FIFA World Cup 2014 in Brazil
The 2014 FIFA World Cup of soccer will be held in Brazil from June 12 through July 13. Matches will be played in 12 different cities.
Book your appointment to discuss the best plan to keep you healthy and safe so you can enjoy the games and see the sights. Ideally you should book an appointment about 6-8 weeks before you depart, but we can still come up with a plan even under shorter notice.
Below are a few general travel health tips if you are planning on going to Brazil for the World Cup. Much more information is provided at an appointment and the info is tailored to the specific details of your trip and your health status.
Yellow fever vaccine:
Of the World Cup cities, yellow fever vaccination is typically recommended for travel to Brasilia, Belo Horizonte, Porto Alegre, Cuiaba, and Manaus. Because yellow fever vaccine is a live vaccine, certain travellers may not be good candidates to receive it. Having a discussion with our travel health consultant will determine if the vaccine can be administered to you. Also, this is a vaccine that can only be administered at clinics approved by Health Canada. Polaris Travel Clinic and Pharmacy in Airdrie is a certified yellow fever vaccination centre.
Other vaccines that should be considered for a trip to Brazil include: hepatitis A, hepatitis B, typhoid, rabies, MMR (measles-mumps-rubella), and tetanus-diphtheria-pertussis. Your vaccination history, medical conditions, allergies, and planned activities on your trip will determine if these or other vaccines may be needed.
Manaus is the only World Cup city that anti-malarial medication is typically recommended. If you are making other trips while in the country, particularly to visit the Amazon, you may need these medications. Determining the right anti-malaria medication is part of what happens at a travel health consultation. It’s also important to pack a good mosquito repellant as no anti-malaria medication is 100% effective.
Food and water safety:
Food and water safety also needs to be considered. Traveller’s diarrhea can occur while in Brazil. Education about what to eat and what to avoid is important. At your travel health consultation, we often recommend and prescribe an antibiotic that you can take if you develop traveller’s diarrhea. It can resolve symptoms quite quickly.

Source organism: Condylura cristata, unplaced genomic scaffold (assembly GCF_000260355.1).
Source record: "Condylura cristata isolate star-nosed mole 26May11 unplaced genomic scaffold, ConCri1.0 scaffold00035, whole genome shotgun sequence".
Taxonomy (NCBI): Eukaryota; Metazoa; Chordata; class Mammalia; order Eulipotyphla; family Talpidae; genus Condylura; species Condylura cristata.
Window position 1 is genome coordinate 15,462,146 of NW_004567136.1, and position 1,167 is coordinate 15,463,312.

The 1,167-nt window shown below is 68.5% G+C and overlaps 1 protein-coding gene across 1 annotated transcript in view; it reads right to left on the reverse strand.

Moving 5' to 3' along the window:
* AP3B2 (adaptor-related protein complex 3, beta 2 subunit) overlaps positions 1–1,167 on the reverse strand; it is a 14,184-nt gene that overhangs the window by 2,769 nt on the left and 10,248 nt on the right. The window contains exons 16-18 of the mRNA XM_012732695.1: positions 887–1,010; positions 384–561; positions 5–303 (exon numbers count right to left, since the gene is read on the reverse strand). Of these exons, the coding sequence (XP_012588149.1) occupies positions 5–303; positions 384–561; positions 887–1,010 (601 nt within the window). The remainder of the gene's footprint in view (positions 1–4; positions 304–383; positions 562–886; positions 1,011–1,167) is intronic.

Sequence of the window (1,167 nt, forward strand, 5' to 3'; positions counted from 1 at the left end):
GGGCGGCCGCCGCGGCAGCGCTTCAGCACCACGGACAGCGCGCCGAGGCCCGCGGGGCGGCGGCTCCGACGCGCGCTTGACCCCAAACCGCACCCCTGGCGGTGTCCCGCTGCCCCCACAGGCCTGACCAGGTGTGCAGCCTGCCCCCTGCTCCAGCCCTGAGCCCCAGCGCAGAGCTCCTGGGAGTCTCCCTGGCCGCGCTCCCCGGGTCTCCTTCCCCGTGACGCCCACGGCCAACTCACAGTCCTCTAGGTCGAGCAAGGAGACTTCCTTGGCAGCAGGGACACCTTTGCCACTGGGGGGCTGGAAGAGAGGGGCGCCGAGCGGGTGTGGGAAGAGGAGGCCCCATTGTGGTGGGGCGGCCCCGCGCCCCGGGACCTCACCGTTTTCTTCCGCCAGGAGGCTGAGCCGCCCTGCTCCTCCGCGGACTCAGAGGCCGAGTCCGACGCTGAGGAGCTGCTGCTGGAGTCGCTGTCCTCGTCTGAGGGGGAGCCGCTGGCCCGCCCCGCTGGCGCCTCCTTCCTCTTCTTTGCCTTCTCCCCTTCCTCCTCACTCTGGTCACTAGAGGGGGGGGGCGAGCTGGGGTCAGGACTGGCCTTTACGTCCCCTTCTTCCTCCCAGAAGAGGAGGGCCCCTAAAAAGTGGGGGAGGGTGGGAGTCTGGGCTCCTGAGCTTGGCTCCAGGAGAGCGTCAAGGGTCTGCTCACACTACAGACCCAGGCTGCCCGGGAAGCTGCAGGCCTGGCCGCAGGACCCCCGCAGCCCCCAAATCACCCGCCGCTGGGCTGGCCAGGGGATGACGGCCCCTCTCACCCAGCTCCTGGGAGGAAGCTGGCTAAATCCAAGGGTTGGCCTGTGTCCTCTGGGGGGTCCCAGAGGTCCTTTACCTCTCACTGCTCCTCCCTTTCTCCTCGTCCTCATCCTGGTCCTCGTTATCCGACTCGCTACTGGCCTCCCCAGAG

Don’t forget to
- Have adequate travel insurance and medical evacuation insurance
- Pack a good travel first aid kit
- Practice safe sex
- Respect local laws
- Choose safe methods of transportation
- If you develop a fever or feel sick even if it is weeks after returning, see a physician and make sure you tell them you were out of country
Local emergency numbers (in Portuguese): 190 (police), 192 (ambulance), and 193 (fire department).
Canadian embassy in Brazil: www.brazil.gc.ca
Brazil embassy in Canada: www.brasembottawa.org
The services and content provided by Polaris Travel Clinic and Pharmacy in this website are made available and distributed on an “as is” basis. The services and its contents are being used at your own risk.
In no event shall Polaris Travel Clinic and Pharmacy be liable for any damage, liability, loss or claim or for any indirect, incidental or consequential damages arising from the use of the services or contents of this website.
Prior to any travel, Polaris Travel Clinic and Pharmacy recommends you consult with a travel health practitioner who can work collaboratively with your family doctor, especially if you have underlying health problems. Knowing the health risks of traveling in foreign countries is the best prevention.